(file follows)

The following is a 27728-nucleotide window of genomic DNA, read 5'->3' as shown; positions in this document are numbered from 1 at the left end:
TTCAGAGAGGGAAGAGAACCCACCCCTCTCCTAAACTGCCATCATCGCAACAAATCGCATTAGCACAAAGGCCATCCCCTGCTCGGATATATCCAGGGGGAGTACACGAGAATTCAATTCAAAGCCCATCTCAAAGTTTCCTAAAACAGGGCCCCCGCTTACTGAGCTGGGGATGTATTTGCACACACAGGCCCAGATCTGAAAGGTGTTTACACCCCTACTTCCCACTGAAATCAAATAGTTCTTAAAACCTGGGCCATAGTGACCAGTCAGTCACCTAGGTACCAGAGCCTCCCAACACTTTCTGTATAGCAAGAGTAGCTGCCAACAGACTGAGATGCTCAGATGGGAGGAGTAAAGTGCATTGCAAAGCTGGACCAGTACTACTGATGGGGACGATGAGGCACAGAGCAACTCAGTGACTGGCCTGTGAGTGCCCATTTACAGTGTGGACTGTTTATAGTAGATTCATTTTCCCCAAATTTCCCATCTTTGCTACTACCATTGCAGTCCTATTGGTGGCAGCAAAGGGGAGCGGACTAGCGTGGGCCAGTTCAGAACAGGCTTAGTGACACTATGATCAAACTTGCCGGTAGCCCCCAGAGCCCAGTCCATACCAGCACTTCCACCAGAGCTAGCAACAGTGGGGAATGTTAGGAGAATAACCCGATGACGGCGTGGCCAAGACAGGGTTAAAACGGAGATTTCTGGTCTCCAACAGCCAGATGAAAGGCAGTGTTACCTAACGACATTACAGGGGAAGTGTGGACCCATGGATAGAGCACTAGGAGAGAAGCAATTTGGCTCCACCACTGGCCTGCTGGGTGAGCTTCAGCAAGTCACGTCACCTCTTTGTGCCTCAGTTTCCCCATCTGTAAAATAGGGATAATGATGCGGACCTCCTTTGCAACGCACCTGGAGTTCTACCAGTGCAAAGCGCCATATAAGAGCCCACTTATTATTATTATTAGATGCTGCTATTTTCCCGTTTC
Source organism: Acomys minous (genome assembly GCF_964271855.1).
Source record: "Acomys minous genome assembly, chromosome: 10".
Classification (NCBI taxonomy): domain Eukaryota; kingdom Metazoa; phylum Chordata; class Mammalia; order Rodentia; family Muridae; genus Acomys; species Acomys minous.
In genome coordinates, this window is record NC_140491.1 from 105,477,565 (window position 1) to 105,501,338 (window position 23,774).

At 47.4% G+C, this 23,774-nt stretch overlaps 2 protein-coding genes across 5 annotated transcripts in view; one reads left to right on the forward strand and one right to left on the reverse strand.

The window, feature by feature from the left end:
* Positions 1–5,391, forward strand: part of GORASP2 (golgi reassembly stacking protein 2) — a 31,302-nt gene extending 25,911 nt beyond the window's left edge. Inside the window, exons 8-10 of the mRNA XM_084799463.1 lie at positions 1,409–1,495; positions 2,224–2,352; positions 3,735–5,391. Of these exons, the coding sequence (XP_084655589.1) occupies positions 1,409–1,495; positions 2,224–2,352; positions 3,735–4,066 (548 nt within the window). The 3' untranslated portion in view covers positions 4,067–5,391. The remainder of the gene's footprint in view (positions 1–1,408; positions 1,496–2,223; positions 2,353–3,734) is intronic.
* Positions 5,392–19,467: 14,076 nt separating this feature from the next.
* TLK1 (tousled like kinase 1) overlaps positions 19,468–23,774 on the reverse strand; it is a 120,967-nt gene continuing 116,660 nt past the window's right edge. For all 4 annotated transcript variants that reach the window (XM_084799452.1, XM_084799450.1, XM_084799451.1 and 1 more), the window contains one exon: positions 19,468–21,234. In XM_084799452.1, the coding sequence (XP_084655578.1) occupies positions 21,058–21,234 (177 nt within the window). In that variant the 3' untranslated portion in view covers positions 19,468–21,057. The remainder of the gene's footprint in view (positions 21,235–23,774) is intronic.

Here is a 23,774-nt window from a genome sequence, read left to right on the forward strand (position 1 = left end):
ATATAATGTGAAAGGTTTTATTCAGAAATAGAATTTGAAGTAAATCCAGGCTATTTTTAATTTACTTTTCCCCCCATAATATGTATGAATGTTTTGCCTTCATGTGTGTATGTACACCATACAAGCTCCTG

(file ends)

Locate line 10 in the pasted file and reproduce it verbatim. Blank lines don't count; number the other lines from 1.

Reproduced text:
* Positions 5,392–19,467: 14,076 nt separating this feature from the next.